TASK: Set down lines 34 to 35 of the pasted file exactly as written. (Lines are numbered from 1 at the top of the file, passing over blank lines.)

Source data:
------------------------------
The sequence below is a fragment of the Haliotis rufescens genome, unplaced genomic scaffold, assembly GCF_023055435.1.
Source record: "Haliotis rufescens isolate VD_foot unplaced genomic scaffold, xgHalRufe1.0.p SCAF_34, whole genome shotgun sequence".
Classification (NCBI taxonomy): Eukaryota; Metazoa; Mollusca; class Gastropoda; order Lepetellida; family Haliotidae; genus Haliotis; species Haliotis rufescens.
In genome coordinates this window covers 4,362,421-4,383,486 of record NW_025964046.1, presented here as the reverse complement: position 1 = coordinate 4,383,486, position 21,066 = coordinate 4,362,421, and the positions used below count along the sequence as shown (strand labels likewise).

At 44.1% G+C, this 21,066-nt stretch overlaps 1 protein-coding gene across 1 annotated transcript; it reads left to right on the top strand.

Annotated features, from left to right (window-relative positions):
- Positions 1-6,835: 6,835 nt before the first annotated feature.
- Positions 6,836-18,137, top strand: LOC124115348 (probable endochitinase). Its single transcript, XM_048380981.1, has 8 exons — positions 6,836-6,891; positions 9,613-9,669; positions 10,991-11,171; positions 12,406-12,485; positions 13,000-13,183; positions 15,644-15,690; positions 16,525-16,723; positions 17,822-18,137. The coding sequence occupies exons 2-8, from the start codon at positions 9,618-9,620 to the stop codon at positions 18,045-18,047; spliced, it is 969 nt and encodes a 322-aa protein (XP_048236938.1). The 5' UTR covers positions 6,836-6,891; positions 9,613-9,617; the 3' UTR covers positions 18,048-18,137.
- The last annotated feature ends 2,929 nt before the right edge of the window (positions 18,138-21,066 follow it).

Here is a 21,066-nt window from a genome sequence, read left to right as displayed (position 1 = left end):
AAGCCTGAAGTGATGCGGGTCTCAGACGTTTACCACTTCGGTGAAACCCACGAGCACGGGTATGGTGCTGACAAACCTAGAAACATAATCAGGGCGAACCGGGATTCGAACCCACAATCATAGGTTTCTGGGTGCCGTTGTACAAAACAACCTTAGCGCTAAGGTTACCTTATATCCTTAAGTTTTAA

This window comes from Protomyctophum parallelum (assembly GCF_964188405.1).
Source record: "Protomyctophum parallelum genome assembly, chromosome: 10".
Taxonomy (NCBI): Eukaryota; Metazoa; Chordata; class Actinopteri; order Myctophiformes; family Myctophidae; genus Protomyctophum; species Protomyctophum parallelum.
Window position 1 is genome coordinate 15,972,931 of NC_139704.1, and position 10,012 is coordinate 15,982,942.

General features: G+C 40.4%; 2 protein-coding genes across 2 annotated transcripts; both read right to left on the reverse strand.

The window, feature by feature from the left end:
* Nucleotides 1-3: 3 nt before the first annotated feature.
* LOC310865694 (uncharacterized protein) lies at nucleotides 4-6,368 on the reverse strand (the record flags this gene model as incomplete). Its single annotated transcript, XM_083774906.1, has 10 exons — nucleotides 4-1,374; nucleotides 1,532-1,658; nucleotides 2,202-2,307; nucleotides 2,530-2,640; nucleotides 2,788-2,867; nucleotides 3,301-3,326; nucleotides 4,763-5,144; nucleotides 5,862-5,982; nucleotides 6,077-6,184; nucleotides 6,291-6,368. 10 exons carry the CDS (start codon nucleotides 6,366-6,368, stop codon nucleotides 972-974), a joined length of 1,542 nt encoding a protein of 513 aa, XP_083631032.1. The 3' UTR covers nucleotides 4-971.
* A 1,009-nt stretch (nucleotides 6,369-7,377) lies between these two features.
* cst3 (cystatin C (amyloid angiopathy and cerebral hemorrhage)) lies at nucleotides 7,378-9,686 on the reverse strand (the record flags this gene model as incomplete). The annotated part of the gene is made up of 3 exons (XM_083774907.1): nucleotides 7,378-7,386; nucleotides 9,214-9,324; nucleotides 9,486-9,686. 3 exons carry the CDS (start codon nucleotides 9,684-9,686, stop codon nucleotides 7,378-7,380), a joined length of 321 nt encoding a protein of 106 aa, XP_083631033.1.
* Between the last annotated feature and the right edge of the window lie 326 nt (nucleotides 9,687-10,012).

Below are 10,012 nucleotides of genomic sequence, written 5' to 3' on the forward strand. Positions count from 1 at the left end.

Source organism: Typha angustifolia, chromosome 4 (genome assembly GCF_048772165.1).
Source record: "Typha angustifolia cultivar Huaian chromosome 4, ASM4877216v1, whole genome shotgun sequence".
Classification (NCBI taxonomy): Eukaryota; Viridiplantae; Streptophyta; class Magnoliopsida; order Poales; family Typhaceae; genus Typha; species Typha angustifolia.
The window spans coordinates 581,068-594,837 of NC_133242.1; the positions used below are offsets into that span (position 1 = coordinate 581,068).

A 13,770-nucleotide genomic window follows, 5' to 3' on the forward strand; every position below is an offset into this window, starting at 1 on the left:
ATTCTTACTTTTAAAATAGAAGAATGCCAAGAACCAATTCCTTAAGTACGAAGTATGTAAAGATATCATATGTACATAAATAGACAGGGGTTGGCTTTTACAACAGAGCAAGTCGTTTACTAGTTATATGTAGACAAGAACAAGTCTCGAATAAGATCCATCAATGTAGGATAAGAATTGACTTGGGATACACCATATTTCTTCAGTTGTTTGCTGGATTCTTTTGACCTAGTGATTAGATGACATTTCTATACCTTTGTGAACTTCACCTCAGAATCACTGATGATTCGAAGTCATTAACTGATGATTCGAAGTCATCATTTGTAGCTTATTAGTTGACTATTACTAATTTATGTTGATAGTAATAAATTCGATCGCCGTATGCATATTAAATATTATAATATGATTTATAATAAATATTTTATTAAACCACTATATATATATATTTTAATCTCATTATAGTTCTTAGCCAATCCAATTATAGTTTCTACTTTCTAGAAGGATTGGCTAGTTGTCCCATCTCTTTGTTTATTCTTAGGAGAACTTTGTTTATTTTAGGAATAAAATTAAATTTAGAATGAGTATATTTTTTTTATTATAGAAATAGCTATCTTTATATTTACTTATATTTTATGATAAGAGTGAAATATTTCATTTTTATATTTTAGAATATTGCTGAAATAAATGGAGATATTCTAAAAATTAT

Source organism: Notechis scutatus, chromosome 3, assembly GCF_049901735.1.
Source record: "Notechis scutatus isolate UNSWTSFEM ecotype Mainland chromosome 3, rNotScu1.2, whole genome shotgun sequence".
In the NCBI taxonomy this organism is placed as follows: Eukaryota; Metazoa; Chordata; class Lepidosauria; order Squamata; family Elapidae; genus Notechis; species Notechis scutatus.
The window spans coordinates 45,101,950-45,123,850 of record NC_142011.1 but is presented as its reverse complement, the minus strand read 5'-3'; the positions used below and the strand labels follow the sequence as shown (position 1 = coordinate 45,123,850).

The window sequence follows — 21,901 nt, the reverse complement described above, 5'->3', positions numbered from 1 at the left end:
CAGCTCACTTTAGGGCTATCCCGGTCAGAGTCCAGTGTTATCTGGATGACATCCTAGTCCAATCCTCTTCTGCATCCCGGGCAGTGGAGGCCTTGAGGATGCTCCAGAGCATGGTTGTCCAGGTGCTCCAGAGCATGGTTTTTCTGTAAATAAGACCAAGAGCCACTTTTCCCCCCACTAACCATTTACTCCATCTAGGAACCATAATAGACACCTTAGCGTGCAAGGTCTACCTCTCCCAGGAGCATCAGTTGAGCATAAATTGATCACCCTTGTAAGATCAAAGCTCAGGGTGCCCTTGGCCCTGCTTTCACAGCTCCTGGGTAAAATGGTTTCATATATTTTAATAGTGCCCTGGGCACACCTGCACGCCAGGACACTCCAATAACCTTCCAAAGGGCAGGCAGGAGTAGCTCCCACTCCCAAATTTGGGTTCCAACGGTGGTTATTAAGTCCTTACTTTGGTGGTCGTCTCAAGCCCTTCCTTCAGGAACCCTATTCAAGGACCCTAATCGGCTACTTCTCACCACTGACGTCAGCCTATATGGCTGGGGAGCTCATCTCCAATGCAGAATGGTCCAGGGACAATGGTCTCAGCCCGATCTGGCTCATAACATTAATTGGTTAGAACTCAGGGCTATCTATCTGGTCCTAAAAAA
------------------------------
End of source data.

The window sequence follows — 21,901 nt, the reverse complement described above, 5'->3', positions numbered from 1 at the left end:
CAGCTCACTTTAGGGCTATCCCGGTCAGAGTCCAGTGTTATCTGGATGACATCCTAGTCCAATCCTCTTCTGCATCCCGGGCAGTGGAGGCCTTGAGGATGCTCCAGAGCATGGTTGTCCAGGTGCTCCAGAGCATGGTTTTTCTGTAAATAAGACCAAGAGCCACTTTTCCCCCCACTAACCATTTACTCCATCTAGGAACCATAATAGACACCTTAGCGTGCAAGGTCTACCTCTCCCAGGAGCATCAGTTGAGCATAAATTGATCACCCTTGTAAGATCAAAGCTCAGGGTGCCCTTGGCCCTGCTTTCACAGCTCCTGGGTAAAATGGTTTCATATATTTTAATAGTGCCCTGGGCACACCTGCACGCCAGGACACTCCAATAACCTTCCAAAGGGCAGGCAGGAGTAGCTCCCACTCCCAAATTTGGGTTCCAACGGTGGTTATTAAGTCCTTACTTTGGTGGTCGTCTCAAGCCCTTCCTTCAGGAACCCTATTCAAGGACCCTAATCGGCTACTTCTCACCACTGACGTCAGCCTATATGGCTGGGGAGCTCATCTCCAATGCAGAATGGTCCAGGGACAATGGTCTCAGCCCGATCTGGCTCATAACATTAATTGGTTAGAACTCAGGGCTATCTATCTGGTCCTAAAAAA